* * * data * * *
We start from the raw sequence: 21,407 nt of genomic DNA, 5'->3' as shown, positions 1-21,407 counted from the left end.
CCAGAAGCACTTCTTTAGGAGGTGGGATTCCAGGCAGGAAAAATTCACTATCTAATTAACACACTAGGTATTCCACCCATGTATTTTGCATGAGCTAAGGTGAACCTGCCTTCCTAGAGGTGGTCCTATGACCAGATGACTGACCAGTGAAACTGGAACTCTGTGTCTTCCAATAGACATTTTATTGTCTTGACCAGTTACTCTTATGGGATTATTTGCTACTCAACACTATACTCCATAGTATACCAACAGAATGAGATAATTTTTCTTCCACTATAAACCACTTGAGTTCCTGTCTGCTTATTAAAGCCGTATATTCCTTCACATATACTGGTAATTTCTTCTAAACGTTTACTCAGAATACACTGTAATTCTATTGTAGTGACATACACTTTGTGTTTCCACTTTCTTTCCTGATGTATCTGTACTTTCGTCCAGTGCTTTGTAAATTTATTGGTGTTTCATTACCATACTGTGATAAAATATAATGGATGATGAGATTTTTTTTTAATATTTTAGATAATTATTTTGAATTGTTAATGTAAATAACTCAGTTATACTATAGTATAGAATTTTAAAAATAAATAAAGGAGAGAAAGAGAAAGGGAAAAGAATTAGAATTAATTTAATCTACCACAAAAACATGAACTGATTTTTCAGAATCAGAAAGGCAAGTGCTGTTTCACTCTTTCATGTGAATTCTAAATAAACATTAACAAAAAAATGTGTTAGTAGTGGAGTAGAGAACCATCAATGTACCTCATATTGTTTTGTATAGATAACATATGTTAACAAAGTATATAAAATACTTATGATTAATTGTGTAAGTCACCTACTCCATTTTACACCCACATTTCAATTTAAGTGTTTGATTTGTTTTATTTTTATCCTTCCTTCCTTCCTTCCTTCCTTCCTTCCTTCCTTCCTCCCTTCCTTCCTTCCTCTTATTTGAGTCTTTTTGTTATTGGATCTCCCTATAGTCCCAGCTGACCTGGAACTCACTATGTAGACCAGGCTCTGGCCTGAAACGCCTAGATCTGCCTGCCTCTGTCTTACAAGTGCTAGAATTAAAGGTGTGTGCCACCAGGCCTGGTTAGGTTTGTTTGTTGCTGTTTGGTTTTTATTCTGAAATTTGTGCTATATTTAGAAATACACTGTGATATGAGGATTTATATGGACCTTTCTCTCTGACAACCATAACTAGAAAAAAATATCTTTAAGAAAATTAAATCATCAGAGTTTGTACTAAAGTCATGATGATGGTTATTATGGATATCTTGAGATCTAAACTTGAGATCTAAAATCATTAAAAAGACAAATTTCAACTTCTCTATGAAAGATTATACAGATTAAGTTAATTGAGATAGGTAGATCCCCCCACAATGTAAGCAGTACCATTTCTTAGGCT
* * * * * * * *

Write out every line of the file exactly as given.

We start from the raw sequence: 21,407 nt of genomic DNA, 5'->3' as shown, positions 1-21,407 counted from the left end.
CCAGAAGCACTTCTTTAGGAGGTGGGATTCCAGGCAGGAAAAATTCACTATCTAATTAACACACTAGGTATTCCACCCATGTATTTTGCATGAGCTAAGGTGAACCTGCCTTCCTAGAGGTGGTCCTATGACCAGATGACTGACCAGTGAAACTGGAACTCTGTGTCTTCCAATAGACATTTTATTGTCTTGACCAGTTACTCTTATGGGATTATTTGCTACTCAACACTATACTCCATAGTATACCAACAGAATGAGATAATTTTTCTTCCACTATAAACCACTTGAGTTCCTGTCTGCTTATTAAAGCCGTATATTCCTTCACATATACTGGTAATTTCTTCTAAACGTTTACTCAGAATACACTGTAATTCTATTGTAGTGACATACACTTTGTGTTTCCACTTTCTTTCCTGATGTATCTGTACTTTCGTCCAGTGCTTTGTAAATTTATTGGTGTTTCATTACCATACTGTGATAAAATATAATGGATGATGAGATTTTTTTTTAATATTTTAGATAATTATTTTGAATTGTTAATGTAAATAACTCAGTTATACTATAGTATAGAATTTTAAAAATAAATAAAGGAGAGAAAGAGAAAGGGAAAAGAATTAGAATTAATTTAATCTACCACAAAAACATGAACTGATTTTTCAGAATCAGAAAGGCAAGTGCTGTTTCACTCTTTCATGTGAATTCTAAATAAACATTAACAAAAAAATGTGTTAGTAGTGGAGTAGAGAACCATCAATGTACCTCATATTGTTTTGTATAGATAACATATGTTAACAAAGTATATAAAATACTTATGATTAATTGTGTAAGTCACCTACTCCATTTTACACCCACATTTCAATTTAAGTGTTTGATTTGTTTTATTTTTATCCTTCCTTCCTTCCTTCCTTCCTTCCTTCCTTCCTTCCTCCCTTCCTTCCTTCCTCTTATTTGAGTCTTTTTGTTATTGGATCTCCCTATAGTCCCAGCTGACCTGGAACTCACTATGTAGACCAGGCTCTGGCCTGAAACGCCTAGATCTGCCTGCCTCTGTCTTACAAGTGCTAGAATTAAAGGTGTGTGCCACCAGGCCTGGTTAGGTTTGTTTGTTGCTGTTTGGTTTTTATTCTGAAATTTGTGCTATATTTAGAAATACACTGTGATATGAGGATTTATATGGACCTTTCTCTCTGACAACCATAACTAGAAAAAAATATCTTTAAGAAAATTAAATCATCAGAGTTTGTACTAAAGTCATGATGATGGTTATTATGGATATCTTGAGATCTAAACTTGAGATCTAAAATCATTAAAAAGACAAATTTCAACTTCTCTATGAAAGATTATACAGATTAAGTTAATTGAGATAGGTAGATCCCCCCACAATGTAAGCAGTACCATTTCTTAGGCT